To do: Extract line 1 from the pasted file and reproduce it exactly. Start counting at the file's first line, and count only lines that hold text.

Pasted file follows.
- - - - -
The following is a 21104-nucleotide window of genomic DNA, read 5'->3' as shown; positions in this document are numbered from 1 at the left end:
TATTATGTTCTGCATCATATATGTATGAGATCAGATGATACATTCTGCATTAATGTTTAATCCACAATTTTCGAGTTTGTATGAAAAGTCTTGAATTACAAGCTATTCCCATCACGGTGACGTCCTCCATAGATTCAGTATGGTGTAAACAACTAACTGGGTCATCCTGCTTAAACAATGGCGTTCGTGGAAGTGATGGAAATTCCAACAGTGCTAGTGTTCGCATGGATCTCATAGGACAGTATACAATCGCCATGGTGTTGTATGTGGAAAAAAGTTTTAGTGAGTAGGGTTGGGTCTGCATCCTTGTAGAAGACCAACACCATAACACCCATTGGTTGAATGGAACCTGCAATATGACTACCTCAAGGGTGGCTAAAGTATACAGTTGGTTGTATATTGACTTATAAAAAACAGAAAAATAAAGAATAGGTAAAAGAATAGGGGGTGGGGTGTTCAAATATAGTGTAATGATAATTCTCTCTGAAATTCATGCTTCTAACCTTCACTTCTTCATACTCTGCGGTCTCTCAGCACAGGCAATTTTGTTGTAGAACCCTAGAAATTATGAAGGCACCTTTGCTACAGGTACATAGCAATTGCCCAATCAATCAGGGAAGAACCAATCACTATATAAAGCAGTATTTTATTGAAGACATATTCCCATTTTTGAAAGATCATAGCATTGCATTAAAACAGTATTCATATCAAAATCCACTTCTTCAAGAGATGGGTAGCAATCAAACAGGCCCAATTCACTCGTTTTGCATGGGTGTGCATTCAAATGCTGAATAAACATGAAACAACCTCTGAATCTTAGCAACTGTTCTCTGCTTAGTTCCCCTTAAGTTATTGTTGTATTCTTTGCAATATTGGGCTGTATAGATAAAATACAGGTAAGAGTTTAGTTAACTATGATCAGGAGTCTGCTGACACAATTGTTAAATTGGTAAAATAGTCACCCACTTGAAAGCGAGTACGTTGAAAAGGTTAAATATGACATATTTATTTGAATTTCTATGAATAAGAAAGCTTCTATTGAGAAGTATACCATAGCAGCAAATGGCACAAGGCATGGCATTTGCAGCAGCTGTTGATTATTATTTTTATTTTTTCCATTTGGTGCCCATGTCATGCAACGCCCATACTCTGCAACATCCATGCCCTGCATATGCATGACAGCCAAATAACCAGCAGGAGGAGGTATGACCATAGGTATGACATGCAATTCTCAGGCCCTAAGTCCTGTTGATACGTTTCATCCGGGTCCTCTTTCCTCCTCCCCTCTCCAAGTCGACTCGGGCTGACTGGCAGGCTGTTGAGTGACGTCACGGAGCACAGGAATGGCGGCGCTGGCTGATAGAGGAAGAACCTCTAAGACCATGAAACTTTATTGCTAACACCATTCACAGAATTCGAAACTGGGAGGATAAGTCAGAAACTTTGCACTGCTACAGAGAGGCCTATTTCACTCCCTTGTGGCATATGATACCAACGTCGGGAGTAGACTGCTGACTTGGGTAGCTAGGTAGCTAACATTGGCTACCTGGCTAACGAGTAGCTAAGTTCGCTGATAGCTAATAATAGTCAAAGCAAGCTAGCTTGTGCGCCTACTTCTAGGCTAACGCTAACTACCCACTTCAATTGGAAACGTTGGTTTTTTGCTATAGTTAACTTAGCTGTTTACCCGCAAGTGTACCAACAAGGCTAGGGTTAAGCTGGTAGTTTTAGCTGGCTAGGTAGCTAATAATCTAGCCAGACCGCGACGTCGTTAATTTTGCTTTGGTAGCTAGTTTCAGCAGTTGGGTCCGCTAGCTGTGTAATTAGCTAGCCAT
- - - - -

The following is a 21104-nucleotide window of genomic DNA, read 5'->3' as shown; positions in this document are numbered from 1 at the left end: